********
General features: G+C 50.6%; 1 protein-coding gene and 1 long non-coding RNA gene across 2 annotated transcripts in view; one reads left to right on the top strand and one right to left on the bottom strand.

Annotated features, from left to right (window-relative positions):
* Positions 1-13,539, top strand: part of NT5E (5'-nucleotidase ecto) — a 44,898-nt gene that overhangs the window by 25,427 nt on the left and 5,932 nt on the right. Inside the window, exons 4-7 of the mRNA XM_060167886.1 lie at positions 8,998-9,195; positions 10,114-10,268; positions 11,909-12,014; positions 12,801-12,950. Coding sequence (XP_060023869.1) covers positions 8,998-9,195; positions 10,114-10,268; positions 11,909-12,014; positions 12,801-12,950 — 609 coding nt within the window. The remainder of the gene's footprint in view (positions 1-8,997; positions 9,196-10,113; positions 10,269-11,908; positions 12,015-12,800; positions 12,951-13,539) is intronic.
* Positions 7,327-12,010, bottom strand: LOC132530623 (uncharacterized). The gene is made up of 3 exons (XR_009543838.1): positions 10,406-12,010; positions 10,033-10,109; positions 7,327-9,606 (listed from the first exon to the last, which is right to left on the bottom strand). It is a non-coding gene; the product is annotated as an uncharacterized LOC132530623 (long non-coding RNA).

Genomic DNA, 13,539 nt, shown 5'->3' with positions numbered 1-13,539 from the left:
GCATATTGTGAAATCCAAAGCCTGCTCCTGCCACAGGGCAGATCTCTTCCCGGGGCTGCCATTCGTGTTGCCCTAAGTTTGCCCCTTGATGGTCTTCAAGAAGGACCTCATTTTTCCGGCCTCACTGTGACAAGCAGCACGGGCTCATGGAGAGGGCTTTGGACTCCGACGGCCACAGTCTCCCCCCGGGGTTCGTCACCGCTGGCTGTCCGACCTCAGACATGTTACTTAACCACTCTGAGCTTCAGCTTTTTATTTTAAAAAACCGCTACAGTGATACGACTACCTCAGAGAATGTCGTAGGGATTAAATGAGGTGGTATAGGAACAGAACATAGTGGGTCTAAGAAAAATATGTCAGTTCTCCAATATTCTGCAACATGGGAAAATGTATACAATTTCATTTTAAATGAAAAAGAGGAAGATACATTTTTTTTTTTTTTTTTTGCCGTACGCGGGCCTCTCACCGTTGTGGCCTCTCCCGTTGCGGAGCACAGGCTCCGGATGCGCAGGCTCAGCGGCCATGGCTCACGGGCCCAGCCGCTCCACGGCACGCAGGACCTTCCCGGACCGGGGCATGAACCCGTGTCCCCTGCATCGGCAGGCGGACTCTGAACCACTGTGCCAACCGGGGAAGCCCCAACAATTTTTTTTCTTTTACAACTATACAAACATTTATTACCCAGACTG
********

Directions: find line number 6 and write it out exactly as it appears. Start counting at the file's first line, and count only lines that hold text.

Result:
GCATATTGTGAAATCCAAAGCCTGCTCCTGCCACAGGGCAGATCTCTTCCCGGGGCTGCCATTCGTGTTGCCCTAAGTTTGCCCCTTGATGGTCTTCAAGAAGGACCTCATTTTTCCGGCCTCACTGTGACAAGCAGCACGGGCTCATGGAGAGGGCTTTGGACTCCGACGGCCACAGTCTCCCCCCGGGGTTCGTCACCGCTGGCTGTCCGACCTCAGACATGTTACTTAACCACTCTGAGCTTCAGCTTTTTATTTTAAAAAACCGCTACAGTGATACGACTACCTCAGAGAATGTCGTAGGGATTAAATGAGGTGGTATAGGAACAGAACATAGTGGGTCTAAGAAAAATATGTCAGTTCTCCAATATTCTGCAACATGGGAAAATGTATACAATTTCATTTTAAATGAAAAAGAGGAAGATACATTTTTTTTTTTTTTTTTTGCCGTACGCGGGCCTCTCACCGTTGTGGCCTCTCCCGTTGCGGAGCACAGGCTCCGGATGCGCAGGCTCAGCGGCCATGGCTCACGGGCCCAGCCGCTCCACGGCACGCAGGACCTTCCCGGACCGGGGCATGAACCCGTGTCCCCTGCATCGGCAGGCGGACTCTGAACCACTGTGCCAACCGGGGAAGCCCCAACAATTTTTTTTCTTTTACAACTATACAAACATTTATTACCCAGACTG